Sensory symptoms

People living with multiple sclerosis often experience a change in their skin known as sensory symptoms or sometimes, altered sensations. If you’ve felt something in your skin that feels ‘strange’ and is hard to describe, you’re not alone.

Some of the more common sensory symptoms include:

  • Numbness
  • Pins and needles
  • Tingling
  • Crawling
  • Prickling
  • Burning
  • Tightness
  • Itching

These sensations can occur in any part of the body (on one or both sides), usually the face, body, arms or legs but sometimes also the genital area. This can impact your movement or usage e.g. numb feet can affect walking and numb hands, your ability to write, dress or hold objects safely.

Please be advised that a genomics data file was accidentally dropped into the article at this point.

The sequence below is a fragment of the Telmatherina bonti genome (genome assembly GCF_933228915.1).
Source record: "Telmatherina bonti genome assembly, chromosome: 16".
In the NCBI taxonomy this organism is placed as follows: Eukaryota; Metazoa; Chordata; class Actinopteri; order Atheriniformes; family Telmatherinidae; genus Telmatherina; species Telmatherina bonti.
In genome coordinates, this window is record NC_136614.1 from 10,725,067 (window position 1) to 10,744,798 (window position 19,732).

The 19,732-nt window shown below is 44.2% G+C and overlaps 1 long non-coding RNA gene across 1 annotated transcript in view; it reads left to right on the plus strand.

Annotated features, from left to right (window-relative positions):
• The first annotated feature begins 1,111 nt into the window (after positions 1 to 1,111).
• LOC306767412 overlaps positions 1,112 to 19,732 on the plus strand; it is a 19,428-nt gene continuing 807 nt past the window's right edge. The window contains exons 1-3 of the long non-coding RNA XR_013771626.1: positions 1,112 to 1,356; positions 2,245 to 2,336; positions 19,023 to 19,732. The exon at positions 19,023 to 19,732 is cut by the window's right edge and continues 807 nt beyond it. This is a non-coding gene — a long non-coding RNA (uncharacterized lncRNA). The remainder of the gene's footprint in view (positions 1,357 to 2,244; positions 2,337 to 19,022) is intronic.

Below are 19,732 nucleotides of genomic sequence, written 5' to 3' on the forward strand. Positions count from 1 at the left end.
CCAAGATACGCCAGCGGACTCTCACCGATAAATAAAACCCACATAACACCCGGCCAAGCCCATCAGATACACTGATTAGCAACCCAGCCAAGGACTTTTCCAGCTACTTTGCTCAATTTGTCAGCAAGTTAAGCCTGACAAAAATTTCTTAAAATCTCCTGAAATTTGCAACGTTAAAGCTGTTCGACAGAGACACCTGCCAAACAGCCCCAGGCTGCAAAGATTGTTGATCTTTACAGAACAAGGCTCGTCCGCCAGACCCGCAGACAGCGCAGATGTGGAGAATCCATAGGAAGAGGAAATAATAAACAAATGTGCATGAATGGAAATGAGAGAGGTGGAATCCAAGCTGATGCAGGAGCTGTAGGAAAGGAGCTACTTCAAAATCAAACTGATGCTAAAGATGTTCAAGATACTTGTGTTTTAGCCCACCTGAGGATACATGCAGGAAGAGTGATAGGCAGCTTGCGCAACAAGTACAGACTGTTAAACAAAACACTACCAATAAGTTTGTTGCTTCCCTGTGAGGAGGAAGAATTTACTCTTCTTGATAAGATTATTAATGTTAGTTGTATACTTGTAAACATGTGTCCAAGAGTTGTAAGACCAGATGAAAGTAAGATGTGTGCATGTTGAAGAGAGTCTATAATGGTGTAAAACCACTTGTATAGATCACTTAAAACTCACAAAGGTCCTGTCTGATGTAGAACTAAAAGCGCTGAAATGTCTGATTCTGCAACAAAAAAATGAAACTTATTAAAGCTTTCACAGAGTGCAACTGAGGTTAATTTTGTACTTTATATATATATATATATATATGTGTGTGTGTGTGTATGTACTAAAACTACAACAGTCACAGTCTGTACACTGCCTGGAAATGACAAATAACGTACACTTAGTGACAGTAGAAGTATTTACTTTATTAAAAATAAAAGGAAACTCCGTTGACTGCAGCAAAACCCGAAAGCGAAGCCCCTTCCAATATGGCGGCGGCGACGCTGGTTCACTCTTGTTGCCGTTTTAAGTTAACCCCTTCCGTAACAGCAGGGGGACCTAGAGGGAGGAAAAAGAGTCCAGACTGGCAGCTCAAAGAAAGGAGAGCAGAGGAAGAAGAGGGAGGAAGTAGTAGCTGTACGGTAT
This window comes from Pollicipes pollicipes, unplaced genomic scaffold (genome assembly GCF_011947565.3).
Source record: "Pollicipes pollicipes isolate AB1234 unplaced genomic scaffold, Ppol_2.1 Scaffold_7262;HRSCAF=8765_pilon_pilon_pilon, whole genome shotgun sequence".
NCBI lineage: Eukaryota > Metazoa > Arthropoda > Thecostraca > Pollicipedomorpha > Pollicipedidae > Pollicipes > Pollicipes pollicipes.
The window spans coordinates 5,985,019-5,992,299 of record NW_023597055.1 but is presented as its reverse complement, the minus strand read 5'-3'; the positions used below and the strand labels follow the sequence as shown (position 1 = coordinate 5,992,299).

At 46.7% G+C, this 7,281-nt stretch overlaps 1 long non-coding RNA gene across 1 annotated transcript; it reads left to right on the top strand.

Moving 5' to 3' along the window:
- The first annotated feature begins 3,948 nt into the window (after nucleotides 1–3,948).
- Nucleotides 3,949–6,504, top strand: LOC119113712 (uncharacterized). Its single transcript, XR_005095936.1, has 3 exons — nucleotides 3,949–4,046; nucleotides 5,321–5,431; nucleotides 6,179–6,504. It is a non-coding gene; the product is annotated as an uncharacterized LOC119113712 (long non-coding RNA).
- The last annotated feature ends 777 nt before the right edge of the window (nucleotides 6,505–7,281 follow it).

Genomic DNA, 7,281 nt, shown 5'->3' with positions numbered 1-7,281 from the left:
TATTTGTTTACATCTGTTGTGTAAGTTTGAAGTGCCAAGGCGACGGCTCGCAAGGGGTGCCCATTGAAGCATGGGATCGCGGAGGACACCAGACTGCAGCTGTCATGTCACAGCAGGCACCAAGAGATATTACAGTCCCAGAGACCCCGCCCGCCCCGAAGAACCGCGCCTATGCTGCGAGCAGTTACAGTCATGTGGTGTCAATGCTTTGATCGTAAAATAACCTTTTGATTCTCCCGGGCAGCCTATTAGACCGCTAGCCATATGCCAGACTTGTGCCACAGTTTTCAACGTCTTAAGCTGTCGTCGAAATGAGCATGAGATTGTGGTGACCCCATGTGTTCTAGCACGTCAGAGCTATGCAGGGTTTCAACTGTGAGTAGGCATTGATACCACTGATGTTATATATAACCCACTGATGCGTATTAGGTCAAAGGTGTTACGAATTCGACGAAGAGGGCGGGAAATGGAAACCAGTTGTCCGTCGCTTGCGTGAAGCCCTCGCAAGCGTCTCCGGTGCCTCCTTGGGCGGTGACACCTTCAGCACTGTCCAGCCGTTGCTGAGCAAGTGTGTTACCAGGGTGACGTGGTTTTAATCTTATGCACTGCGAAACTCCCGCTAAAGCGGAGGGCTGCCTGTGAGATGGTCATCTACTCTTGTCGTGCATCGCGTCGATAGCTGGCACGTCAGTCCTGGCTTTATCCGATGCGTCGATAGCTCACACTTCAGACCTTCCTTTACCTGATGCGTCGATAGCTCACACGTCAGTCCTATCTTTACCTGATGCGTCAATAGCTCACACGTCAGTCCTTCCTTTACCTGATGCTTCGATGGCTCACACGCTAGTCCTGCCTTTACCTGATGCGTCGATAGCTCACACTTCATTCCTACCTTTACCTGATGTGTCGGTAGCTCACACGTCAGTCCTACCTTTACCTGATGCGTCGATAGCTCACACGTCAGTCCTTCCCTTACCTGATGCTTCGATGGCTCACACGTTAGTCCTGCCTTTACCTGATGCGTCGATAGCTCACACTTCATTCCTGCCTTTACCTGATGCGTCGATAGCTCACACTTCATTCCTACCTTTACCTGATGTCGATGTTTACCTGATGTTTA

These uncomfortable, sensory symptoms (known as dysaesthesia, paraesthesia or allodynia depending on their impact – refer glossary, page 4) are the result of damage of the nerves caused by multiple sclerosis and so the brain can no longer interpret incoming signals. To deal with this, the brain tries to relate the signal to something the body has experienced before like being squeezed or burnt, or to something it can imagine.

Learn more: publications

Common symptoms

Multiple sclerosis symptoms are varied and unpredictable, depending on which part of the central nervous system is affected and to what degree.

Symptom management

There are several treatments available to ease specific symptoms and slow the progression of multiple sclerosis.


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